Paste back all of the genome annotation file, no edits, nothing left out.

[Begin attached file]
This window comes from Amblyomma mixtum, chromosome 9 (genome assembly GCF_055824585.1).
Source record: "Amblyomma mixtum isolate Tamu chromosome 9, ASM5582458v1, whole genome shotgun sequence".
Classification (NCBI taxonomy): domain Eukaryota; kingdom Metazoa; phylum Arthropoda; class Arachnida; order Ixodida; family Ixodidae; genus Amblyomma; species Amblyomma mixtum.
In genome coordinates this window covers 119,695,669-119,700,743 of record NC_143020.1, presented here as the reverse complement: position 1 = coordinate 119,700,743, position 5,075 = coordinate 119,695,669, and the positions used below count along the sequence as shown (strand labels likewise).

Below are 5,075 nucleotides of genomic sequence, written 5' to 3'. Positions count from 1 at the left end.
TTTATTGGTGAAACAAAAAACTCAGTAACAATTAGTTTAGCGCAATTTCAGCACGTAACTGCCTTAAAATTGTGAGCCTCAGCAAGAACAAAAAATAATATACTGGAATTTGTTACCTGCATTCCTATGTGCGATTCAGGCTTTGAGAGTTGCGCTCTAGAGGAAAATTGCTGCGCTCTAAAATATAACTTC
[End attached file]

This window comes from Amblyomma mixtum, chromosome 9 (genome assembly GCF_055824585.1).
Source record: "Amblyomma mixtum isolate Tamu chromosome 9, ASM5582458v1, whole genome shotgun sequence".
Classification (NCBI taxonomy): domain Eukaryota; kingdom Metazoa; phylum Arthropoda; class Arachnida; order Ixodida; family Ixodidae; genus Amblyomma; species Amblyomma mixtum.
In genome coordinates this window covers 119,695,669-119,700,743 of record NC_143020.1, presented here as the reverse complement: position 1 = coordinate 119,700,743, position 5,075 = coordinate 119,695,669, and the positions used below count along the sequence as shown (strand labels likewise).

Below are 5,075 nucleotides of genomic sequence, written 5' to 3'. Positions count from 1 at the left end.
TTTATTGGTGAAACAAAAAACTCAGTAACAATTAGTTTAGCGCAATTTCAGCACGTAACTGCCTTAAAATTGTGAGCCTCAGCAAGAACAAAAAATAATATACTGGAATTTGTTACCTGCATTCCTATGTGCGATTCAGGCTTTGAGAGTTGCGCTCTAGAGGAAAATTGCTGCGCTCTAAAATATAACTTC